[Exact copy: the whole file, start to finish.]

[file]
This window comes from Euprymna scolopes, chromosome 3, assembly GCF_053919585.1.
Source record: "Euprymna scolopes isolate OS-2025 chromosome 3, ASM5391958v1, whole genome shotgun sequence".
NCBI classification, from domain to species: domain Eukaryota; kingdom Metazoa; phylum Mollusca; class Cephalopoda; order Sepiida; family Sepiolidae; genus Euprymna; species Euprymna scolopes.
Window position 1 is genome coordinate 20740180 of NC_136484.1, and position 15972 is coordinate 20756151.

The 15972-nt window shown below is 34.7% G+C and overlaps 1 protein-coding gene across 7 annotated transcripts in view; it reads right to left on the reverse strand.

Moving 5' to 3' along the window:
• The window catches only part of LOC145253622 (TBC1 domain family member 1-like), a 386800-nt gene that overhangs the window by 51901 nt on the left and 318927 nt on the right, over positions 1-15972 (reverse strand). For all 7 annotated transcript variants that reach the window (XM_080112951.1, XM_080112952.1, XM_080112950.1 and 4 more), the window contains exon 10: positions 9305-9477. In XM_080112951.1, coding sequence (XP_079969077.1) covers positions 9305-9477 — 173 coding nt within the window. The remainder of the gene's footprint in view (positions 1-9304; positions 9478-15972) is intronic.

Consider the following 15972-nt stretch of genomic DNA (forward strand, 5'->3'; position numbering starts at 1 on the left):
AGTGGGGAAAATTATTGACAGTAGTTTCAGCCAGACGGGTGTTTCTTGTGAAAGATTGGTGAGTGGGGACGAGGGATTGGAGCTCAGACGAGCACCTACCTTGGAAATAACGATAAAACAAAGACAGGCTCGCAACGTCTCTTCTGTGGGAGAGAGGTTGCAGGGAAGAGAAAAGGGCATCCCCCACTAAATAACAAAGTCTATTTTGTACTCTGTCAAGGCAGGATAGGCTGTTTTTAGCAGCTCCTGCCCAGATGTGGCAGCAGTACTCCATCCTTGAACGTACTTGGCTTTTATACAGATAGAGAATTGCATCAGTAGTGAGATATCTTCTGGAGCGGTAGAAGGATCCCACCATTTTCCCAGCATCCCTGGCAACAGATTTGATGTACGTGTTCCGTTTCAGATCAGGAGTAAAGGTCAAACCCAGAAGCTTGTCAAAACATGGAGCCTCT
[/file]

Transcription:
This window comes from Euprymna scolopes, chromosome 3, assembly GCF_053919585.1.
Source record: "Euprymna scolopes isolate OS-2025 chromosome 3, ASM5391958v1, whole genome shotgun sequence".
NCBI classification, from domain to species: domain Eukaryota; kingdom Metazoa; phylum Mollusca; class Cephalopoda; order Sepiida; family Sepiolidae; genus Euprymna; species Euprymna scolopes.
Window position 1 is genome coordinate 20740180 of NC_136484.1, and position 15972 is coordinate 20756151.

The 15972-nt window shown below is 34.7% G+C and overlaps 1 protein-coding gene across 7 annotated transcripts in view; it reads right to left on the reverse strand.

Moving 5' to 3' along the window:
• The window catches only part of LOC145253622 (TBC1 domain family member 1-like), a 386800-nt gene that overhangs the window by 51901 nt on the left and 318927 nt on the right, over positions 1-15972 (reverse strand). For all 7 annotated transcript variants that reach the window (XM_080112951.1, XM_080112952.1, XM_080112950.1 and 4 more), the window contains exon 10: positions 9305-9477. In XM_080112951.1, coding sequence (XP_079969077.1) covers positions 9305-9477 — 173 coding nt within the window. The remainder of the gene's footprint in view (positions 1-9304; positions 9478-15972) is intronic.

Consider the following 15972-nt stretch of genomic DNA (forward strand, 5'->3'; position numbering starts at 1 on the left):
AGTGGGGAAAATTATTGACAGTAGTTTCAGCCAGACGGGTGTTTCTTGTGAAAGATTGGTGAGTGGGGACGAGGGATTGGAGCTCAGACGAGCACCTACCTTGGAAATAACGATAAAACAAAGACAGGCTCGCAACGTCTCTTCTGTGGGAGAGAGGTTGCAGGGAAGAGAAAAGGGCATCCCCCACTAAATAACAAAGTCTATTTTGTACTCTGTCAAGGCAGGATAGGCTGTTTTTAGCAGCTCCTGCCCAGATGTGGCAGCAGTACTCCATCCTTGAACGTACTTGGCTTTTATACAGATAGAGAATTGCATCAGTAGTGAGATATCTTCTGGAGCGGTAGAAGGATCCCACCATTTTCCCAGCATCCCTGGCAACAGATTTGATGTACGTGTTCCGTTTCAGATCAGGAGTAAAGGTCAAACCCAGAAGCTTGTCAAAACATGGAGCCTCT